In the wake of the recent Overwatch Contenders scandal/bullshit, I just want to talk about some of my experiences with online gaming as a female. Maybe this way, no one else will feel compelled to conduct a "social experiment" that could potentially set women-in-professional-gaming back years.
Though a minority of gamers are female, that minority is a significant one–and growing. There's no denying the facts and statistics. While women make up very little of the user base for sports-based video games like FIFA, their numbers are much more significant in other video game genres, ranging from adventure to fantasy to strategy and beyond. However, the industry still overwhelmingly caters to a male user base. Oftentimes, women are ignored by gaming companies, making some games unfriendly or simply ridiculous to some women. But on the other hand, there are just a handful of video games that are great for girls (and guys), for one reason or another.
It's no secret that gaming, on both the creation and consumption sides, have overwhelmingly been thought of as male spheres. With growing numbers of women pursuing their interests in gaming though, those numbers are changing. From the powerful and impressive veterans whose success paved the way for these changes, to the dedicated young women who continue to prove their place in the industry, understanding why women game developers matter so much cannot be discounted. Here are some of those impressive female video game developers who are helping to change the industry from both sides.
So I recently switched from Warframe on PC to Warframe on PS4 because Steam was having issues with my use of a PS4 controller to play. I had to log in and out five times to send/accept friend requests, squad invites, or just to chat via text or voice (actually I never got the voice chat to work at all).
As a kid growing up in the 2000s, I was subject to all sorts of games and consoles becoming more and more popular. I had an older brother who introduced me to all sorts of PS2 games like, Need for Speed: Hot Pursuit or Lego Star Wars, and a father who introduced me to fantasy-inspired games like Spyro the Dragon and eventually World Of Warcraft.
Gender stereotyping and sexism, particularly in gaming, are two common problems throughout the gaming community. Most females within the gaming community have experienced such animosity when playing video games online. Consequently, there is major controversy over whether video games have a gender problem. I argue that video games do have a gender problem. Therefore, gamers, male and female, and non-gamers need to become aware and educated about the issues of harassment and sexism in online gaming. To address these issues, I will provide examples from my own gamer experience and those of other female gamers, as well as that of a game enthusiast. I will also provide statistics revealing the increase of online female gamers and the benefits of a male gamer.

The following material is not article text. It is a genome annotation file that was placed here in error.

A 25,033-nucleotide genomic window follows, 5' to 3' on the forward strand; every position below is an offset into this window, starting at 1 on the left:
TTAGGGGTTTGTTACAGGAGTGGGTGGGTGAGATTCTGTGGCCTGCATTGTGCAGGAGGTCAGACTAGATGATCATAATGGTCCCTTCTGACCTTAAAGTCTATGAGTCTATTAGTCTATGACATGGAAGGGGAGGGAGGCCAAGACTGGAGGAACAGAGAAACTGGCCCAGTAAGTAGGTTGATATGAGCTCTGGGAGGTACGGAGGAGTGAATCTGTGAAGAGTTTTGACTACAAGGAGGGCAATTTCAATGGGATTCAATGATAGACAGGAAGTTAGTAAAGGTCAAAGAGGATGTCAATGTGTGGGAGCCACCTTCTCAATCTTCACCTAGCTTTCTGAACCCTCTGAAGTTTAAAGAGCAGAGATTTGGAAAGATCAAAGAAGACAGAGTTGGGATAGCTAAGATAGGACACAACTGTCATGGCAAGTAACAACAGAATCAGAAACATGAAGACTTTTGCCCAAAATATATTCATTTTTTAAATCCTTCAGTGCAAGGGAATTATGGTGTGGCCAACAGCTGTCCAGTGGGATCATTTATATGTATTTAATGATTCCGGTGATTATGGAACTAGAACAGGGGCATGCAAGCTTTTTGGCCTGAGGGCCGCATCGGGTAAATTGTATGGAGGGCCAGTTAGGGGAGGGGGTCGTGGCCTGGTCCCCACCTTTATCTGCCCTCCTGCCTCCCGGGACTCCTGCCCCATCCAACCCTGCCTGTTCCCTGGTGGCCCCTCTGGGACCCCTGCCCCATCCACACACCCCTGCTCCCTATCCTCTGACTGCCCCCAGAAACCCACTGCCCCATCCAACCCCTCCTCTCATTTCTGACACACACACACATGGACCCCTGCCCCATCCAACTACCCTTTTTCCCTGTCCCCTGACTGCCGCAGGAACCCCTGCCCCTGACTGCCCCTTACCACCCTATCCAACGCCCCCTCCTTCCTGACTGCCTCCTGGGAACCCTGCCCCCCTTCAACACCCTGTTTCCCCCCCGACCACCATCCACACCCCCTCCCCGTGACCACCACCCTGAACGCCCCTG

The industry beginning to stray away from its old sexist ways has introduced new and more games with strong girl protagonists. Consequently, girl protagonists have made the gaming community more open to girls because of the less sexist representation and breaking of societally established gender roles.
Whenever there's a villain involved, they're oftentimes the highlight of the story. The stakes are high, the motivations are high, and the dynamic between the villain and protagonist is captivating - these are the tools that build a good climax.
So, to kick this thing off… I’m Brittany Regay! I play games by day, read comics by night, and run around tomb raiding on the weekends. I decided to start this column to provide a platform to discuss, ponder, and illustrate the complexities within the game community and industry. If there are any topics you’d be interested in reading about or seeing discussed, please don’t hesitate to reach out!
The Legend Of Zelda is one of the most well known franchises in the world of gaming. Almost everyone knows about the story of a young boy in green called Link who slays Ganon and saves Princess Zelda. That's the main jest of the game, but Zelda is a lot more than just a damsel-in-distress. Whilst Nintendo's Princess Peach defines the damsel-in-distress model, Princess Zelda breaks the mould as stated on her Wikipedia page.
Samus Aran is the original femme fatale of Nintendo. Often referred as the first playable female character in gaming, the intergalactic bounty hunter has been a character of great interest to me. I was first introduced to Samus as a playable character in Super Smash Bros. Melee. I did not play the original Metroid game until many years later. So I always knew that Samus was female.
I've come across many articles and videos about feminism and video games mixed together, but they always seem to have a very bitter undertone to it. Instead, some of these great characters are being labelled as damsels in distress, fan service, or simple love interests, and I think that's a shame. There doesn't seem to be much about how female video game characters can empower and inspire women in real life. If there is, it's completely hidden.